A 40kg golden ray that was walled in by the Gonubie tidal pool was released by East London Aquarium staffers, who donned wetsuits to gently net the creature before liberating it into the Indian Ocean yesterday morning.
Overseen by Buffalo City chief of marine services Siani Tinley, the aquarium’s new aquarist William Mlambo and two burly staff members cornered the large adult ray, which had a metre-and-a-half wingspan, and coaxed it into a large fishing net.
“We then lifted it slowly so we could bear its weight and placed a towel over the base of its tail so that he could not injure us because the tail has a barb covered with a toxic membrane and can cause slight injury and a bit of a toxic reaction,” explained Tinley.
She said she had received a call from a member of the public on Thursday informing the aquarium that the ray was stuck in the pool and that some members of the public were harassing it.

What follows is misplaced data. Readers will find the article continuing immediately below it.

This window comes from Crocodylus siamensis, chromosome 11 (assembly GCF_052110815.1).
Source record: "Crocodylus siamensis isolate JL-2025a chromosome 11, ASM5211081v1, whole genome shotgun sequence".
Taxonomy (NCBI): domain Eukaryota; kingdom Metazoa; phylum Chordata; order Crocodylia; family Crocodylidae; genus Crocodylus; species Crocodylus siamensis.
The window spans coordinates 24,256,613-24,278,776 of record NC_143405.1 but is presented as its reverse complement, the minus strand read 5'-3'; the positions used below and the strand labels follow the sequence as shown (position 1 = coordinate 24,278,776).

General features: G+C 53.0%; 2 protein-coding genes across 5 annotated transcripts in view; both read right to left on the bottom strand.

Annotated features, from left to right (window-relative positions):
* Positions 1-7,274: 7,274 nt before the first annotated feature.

“There is no way that waves could have washed him into the pool, so we think fishermen caught him and released him here.”
She said that even in the event of big swells and rough seas, the ray would have remained on the floor of the pool and “hid in the sand”.
Despite slight injuries to its eye and body, most likely sustained on rocks when it was caught, the ray was energetic and in good health, according to Tinley.
She said it would probably have lived off plankton and bait leftovers while detained in the pool.
The ray became the centre of a Facebook conversation when Gonubie resident Dean Felton reported its presence in the pool, but cautioned that people had been throwing rocks at it.
This elicited a string of reactions, with some members of the Nubians Unlimited page expressing concern for its safety.
It took six people – four aquarium staff and two members of the public – to haul the creature up the stairs of the pool and over about 15m of rocks before it was lowered into the shore break. After two mighty flaps with its massive fins, the ray swam to freedom, much to the delight of onlookers who gathered on the boardwalk to observe the rescue operation.
Mlambo escorted the ray 15m into the surf. “I just walked with it to ensure it was swimming, and he was 100% okay,” he said. — email@example.com